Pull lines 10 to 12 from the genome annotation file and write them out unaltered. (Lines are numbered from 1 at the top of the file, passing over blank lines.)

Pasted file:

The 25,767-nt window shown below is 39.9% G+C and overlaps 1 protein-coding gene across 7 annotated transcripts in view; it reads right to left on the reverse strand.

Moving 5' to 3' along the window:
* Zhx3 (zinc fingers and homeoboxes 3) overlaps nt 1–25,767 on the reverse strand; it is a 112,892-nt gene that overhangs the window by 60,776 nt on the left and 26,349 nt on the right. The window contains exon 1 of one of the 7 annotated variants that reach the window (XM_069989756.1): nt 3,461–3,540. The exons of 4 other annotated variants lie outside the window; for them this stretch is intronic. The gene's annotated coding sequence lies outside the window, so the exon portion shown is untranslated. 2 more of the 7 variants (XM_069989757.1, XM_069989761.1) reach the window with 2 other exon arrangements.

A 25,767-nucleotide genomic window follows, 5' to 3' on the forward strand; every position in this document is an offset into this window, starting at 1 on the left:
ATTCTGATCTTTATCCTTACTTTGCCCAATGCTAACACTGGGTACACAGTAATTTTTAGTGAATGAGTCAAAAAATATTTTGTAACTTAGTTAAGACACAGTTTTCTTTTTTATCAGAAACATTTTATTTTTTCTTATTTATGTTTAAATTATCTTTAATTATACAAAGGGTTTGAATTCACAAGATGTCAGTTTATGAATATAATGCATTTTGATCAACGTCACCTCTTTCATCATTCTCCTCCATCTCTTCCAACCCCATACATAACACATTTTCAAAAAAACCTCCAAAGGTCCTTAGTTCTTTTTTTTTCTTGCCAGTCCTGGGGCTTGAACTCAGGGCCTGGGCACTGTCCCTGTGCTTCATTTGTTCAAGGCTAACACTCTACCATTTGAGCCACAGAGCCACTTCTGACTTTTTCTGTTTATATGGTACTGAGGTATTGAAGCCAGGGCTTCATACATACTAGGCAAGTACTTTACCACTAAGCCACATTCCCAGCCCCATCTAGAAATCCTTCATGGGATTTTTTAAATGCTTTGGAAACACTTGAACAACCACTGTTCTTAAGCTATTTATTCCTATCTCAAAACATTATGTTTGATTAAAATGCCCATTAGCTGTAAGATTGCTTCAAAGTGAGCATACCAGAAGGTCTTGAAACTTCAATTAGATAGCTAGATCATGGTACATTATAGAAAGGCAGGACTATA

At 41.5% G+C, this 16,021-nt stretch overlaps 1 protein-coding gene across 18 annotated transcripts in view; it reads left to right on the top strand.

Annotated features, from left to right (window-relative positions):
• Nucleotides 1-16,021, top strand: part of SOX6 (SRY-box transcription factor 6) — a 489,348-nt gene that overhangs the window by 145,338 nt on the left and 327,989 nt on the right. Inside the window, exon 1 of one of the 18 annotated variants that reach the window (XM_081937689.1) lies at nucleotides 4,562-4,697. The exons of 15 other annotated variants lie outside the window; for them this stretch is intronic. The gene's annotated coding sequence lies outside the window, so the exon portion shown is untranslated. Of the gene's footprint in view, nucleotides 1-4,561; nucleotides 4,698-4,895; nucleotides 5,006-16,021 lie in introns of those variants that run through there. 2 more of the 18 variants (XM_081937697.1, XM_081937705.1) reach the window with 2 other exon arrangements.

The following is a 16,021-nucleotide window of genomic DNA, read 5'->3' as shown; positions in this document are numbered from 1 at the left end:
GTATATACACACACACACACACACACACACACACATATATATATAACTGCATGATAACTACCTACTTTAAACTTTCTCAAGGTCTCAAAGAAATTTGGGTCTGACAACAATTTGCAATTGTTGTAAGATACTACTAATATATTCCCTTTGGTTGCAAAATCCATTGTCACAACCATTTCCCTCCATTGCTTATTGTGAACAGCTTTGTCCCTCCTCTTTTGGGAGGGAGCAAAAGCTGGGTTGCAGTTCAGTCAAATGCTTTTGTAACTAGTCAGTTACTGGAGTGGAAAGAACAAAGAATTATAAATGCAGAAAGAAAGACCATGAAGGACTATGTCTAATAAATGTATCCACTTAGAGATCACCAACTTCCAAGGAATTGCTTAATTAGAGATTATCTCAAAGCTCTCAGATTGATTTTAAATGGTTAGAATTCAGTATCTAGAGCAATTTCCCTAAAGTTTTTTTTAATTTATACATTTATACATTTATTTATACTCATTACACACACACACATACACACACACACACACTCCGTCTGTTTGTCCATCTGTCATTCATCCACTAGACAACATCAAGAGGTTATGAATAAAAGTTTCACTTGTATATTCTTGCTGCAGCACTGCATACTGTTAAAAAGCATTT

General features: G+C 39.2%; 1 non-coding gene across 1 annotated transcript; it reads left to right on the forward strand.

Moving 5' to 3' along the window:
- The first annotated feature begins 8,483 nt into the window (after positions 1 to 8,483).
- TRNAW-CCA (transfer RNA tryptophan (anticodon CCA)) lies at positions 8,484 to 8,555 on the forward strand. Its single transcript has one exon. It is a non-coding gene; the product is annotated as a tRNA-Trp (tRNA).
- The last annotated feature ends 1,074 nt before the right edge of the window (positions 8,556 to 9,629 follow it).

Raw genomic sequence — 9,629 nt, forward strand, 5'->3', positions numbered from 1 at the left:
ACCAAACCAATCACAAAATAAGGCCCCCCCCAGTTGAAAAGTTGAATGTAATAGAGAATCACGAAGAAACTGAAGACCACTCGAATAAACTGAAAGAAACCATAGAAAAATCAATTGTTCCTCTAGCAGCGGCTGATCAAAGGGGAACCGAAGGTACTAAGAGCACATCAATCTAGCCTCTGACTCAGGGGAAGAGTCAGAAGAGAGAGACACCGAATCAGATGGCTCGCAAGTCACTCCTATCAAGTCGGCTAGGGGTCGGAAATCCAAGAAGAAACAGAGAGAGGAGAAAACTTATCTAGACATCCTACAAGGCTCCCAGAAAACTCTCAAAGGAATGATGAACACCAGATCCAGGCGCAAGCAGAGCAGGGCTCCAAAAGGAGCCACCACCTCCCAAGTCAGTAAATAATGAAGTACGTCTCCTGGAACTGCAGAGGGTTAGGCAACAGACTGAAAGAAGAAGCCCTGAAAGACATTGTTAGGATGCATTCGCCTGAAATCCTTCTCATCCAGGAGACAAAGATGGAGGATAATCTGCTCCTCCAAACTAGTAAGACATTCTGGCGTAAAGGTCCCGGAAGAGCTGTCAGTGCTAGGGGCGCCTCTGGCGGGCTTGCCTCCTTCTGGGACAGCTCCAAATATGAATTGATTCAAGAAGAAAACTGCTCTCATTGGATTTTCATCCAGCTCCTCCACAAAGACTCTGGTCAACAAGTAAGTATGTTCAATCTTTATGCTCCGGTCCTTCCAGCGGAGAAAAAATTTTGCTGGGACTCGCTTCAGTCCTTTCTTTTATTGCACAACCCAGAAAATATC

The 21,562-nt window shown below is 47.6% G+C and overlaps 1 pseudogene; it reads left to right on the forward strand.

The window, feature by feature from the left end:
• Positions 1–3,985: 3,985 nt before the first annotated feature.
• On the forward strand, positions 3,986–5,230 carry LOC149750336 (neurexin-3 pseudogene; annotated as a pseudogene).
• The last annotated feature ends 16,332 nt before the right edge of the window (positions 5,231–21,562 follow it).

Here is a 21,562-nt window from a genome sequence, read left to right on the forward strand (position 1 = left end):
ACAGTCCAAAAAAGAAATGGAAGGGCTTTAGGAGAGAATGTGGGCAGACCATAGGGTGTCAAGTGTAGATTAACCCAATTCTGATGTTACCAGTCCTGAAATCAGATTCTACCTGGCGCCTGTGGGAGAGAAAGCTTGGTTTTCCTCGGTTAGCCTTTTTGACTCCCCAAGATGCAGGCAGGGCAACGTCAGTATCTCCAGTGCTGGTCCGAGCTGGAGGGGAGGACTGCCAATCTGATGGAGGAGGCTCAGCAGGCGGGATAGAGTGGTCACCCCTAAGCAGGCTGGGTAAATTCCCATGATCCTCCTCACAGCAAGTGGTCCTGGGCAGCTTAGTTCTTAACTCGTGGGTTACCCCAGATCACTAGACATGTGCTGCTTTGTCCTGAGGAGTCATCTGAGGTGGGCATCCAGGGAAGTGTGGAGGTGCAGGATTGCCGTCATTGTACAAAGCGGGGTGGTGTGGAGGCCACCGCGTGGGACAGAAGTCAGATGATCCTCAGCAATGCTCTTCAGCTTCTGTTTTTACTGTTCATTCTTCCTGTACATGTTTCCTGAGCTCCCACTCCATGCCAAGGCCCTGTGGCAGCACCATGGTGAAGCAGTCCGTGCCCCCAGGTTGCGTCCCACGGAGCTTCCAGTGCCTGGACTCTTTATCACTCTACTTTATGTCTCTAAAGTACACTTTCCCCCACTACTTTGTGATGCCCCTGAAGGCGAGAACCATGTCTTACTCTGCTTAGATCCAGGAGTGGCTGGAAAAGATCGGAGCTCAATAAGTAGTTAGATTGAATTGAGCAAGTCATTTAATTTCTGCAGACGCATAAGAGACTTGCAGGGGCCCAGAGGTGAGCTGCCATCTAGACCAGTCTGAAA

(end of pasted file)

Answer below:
GTATATACACACACACACACACACACACACACACATATATATATAACTGCATGATAACTACCTACTTTAAACTTTCTCAAGGTCTCAAAGAAATTTGGGTCTGACAACAATTTGCAATTGTTGTAAGATACTACTAATATATTCCCTTTGGTTGCAAAATCCATTGTCACAACCATTTCCCTCCATTGCTTATTGTGAACAGCTTTGTCCCTCCTCTTTTGGGAGGGAGCAAAAGCTGGGTTGCAGTTCAGTCAAATGCTTTTGTAACTAGTCAGTTACTGGAGTGGAAAGAACAAAGAATTATAAATGCAGAAAGAAAGACCATGAAGGACTATGTCTAATAAATGTATCCACTTAGAGATCACCAACTTCCAAGGAATTGCTTAATTAGAGATTATCTCAAAGCTCTCAGATTGATTTTAAATGGTTAGAATTCAGTATCTAGAGCAATTTCCCTAAAGTTTTTTTTAATTTATACATTTATACATTTATTTATACTCATTACACACACACACATACACACACACACACACTCCGTCTGTTTGTCCATCTGTCATTCATCCACTAGACAACATCAAGAGGTTATGAATAAAAGTTTCACTTGTATATTCTTGCTGCAGCACTGCATACTGTTAAAAAGCATTT

General features: G+C 39.2%; 1 non-coding gene across 1 annotated transcript; it reads left to right on the forward strand.

Moving 5' to 3' along the window: